“Take, for example, the concept of fascism and try to formulate a definition acceptable to everybody. Each word has a number of meanings. For that reason, language becomes useless. To speak is a futile endeavor. It’s all an illusion.
But this chair really exists?
“Not so fast. It may be a tacticle hallucination. Take a hologram. You think you see a volume but in fact it’s nothing.”
Can one be unhappy? That’s a real feeling.
“Not necessarily. Professor Delgado of Yale University has shown that, by stimulating certain parts of the brain, you can physically control a human being. He has made people do things against their own will.”
Inseparable from his life and work (read The Wild Boys), this subject didn’t come up in the interview.
Digression: The movement for the liberation of Italian homosexuals has brought a complaint against Pope John Paul II before the court of Turin. The movement argues that the pope, in the speech he gave in Chicago on October 5, “has shown considerable prejudice toward homosexuals.”
Relatively uninteresting genre of journalism. The two protagonists play a game where there is rarely a winner or a loser. And besides, how could I convey to him that I’m more interested in the contents of his fridge than in the origin of his work?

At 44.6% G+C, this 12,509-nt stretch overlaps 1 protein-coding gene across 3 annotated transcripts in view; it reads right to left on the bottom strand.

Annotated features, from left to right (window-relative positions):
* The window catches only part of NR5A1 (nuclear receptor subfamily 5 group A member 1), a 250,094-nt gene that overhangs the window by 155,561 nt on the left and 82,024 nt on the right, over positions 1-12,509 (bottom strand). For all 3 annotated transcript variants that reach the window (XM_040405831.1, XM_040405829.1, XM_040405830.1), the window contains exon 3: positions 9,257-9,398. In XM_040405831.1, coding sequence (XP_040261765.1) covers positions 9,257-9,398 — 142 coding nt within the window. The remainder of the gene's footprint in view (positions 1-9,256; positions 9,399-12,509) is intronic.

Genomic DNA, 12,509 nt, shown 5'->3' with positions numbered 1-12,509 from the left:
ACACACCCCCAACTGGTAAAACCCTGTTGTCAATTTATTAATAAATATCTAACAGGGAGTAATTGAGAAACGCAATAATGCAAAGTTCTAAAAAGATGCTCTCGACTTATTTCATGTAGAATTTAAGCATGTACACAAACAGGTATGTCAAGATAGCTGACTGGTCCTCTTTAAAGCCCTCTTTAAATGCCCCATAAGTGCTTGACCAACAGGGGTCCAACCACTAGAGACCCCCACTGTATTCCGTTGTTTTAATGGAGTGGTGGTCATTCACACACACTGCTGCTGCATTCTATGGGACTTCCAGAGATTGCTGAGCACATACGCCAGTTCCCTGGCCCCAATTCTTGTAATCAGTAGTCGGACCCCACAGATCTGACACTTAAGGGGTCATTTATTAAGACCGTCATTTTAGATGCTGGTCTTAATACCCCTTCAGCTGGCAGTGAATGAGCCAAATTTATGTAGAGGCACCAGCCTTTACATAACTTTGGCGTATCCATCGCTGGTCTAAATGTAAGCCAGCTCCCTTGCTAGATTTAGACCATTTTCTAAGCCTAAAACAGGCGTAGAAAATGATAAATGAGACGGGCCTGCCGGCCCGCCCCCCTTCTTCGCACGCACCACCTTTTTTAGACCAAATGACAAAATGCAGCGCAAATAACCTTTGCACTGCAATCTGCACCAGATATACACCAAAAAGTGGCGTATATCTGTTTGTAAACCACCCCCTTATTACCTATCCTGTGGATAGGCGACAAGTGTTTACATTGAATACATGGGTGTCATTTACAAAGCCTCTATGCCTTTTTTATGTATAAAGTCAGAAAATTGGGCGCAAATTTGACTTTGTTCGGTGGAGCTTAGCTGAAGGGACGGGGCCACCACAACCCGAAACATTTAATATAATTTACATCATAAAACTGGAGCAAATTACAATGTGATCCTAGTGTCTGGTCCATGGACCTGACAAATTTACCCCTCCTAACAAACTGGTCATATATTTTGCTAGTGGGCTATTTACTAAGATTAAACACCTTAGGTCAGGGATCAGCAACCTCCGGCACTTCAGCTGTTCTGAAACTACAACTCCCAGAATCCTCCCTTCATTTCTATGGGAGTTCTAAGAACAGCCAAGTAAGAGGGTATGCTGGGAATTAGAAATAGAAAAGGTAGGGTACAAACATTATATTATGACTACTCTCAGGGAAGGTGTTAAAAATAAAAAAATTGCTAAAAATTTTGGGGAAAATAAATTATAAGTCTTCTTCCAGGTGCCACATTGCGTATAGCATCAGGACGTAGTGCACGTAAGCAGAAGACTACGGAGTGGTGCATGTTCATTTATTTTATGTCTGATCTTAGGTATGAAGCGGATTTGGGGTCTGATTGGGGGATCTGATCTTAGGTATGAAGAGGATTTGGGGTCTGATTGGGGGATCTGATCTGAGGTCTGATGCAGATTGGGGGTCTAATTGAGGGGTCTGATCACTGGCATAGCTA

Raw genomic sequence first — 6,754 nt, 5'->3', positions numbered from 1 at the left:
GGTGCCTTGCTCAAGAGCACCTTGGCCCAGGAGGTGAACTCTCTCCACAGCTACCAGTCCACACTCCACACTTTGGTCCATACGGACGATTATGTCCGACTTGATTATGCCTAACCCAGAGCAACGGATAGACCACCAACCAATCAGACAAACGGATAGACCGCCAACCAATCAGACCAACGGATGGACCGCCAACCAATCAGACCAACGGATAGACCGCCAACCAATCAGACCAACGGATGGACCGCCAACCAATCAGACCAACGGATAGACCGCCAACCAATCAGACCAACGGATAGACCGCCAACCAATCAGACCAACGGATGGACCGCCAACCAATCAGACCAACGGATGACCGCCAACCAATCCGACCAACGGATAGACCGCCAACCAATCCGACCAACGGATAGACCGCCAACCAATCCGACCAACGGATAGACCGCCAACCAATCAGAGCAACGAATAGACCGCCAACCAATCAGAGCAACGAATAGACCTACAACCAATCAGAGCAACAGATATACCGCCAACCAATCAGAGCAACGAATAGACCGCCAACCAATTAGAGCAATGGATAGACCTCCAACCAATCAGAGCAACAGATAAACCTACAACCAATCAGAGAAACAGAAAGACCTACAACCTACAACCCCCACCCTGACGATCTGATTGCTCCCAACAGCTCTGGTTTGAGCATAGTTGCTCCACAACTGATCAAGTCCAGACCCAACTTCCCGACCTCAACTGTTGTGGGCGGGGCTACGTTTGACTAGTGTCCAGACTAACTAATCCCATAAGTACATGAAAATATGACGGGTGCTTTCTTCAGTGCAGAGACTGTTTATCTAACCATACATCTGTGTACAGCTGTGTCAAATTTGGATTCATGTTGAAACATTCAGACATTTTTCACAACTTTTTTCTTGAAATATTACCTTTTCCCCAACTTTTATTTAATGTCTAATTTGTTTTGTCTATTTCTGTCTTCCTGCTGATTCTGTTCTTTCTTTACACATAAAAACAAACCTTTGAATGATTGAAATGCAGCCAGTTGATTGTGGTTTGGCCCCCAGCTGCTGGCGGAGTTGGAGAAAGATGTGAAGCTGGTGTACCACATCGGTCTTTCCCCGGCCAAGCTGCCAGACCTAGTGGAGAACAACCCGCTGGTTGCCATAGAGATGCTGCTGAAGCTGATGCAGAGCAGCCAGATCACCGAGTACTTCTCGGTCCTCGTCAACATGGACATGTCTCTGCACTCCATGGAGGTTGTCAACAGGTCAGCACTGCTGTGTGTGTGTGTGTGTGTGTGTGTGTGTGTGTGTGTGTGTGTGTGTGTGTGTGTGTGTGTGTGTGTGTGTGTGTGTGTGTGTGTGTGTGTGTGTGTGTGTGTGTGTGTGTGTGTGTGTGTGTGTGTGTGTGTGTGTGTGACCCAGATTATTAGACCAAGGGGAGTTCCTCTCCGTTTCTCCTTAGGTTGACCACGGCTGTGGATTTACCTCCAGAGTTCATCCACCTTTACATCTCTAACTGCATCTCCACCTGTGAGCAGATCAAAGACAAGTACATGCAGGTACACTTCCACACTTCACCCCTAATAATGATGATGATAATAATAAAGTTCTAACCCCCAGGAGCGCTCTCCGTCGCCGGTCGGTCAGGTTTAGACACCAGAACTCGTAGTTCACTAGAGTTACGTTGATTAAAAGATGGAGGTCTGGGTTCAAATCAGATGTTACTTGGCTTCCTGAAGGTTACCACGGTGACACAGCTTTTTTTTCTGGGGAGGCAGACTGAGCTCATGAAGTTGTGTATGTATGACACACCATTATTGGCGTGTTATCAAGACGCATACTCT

Where the interview took place. 16 October (1979) from 3:15 to 4:15. Avant-garde theater group basing most of its productions on texts by Burroughs.
It was under the pseudonym William Lee that in 1953 Burroughs published his first novel, Junky, in which he recounts his hallucinatory experiences. “Junk is a cellular equation that teaches the user facts of general validity. I have seen life measured out in eyedroppers of morphine solution…. I have learned the junk equation. Junk is not, like alcohol or weed, a means to increased enjoyment of life. Junk is not a kick. It is a way of life.” [From the introduction to Junky — ed.]
For a number of years Burroughs has been interested in the Mayans, who attempted to conquer a part of South America using completely new techniques of control that act on the unconscious. Currently little is known about how these techniques work. The Mayans did not have recourse to any police or army. It is estimated that 2-3% of the population was under their control.
“I think I’m completely normal. I get up every day about 9:30, I read the newspaper, I write. At night I go to the movies or I get invited to dinner.”
What is your earliest memory?
“Ah… I believe I had just turned three years old. It was my birthday.”
Nowadays what do you do on your birthday?
Before 1953, Burroughs lent himself to several literary ventures with Kells Elvins (one of his friends), Joan Vollmer (his future wife), Jack Kerouac and Allen Ginsberg.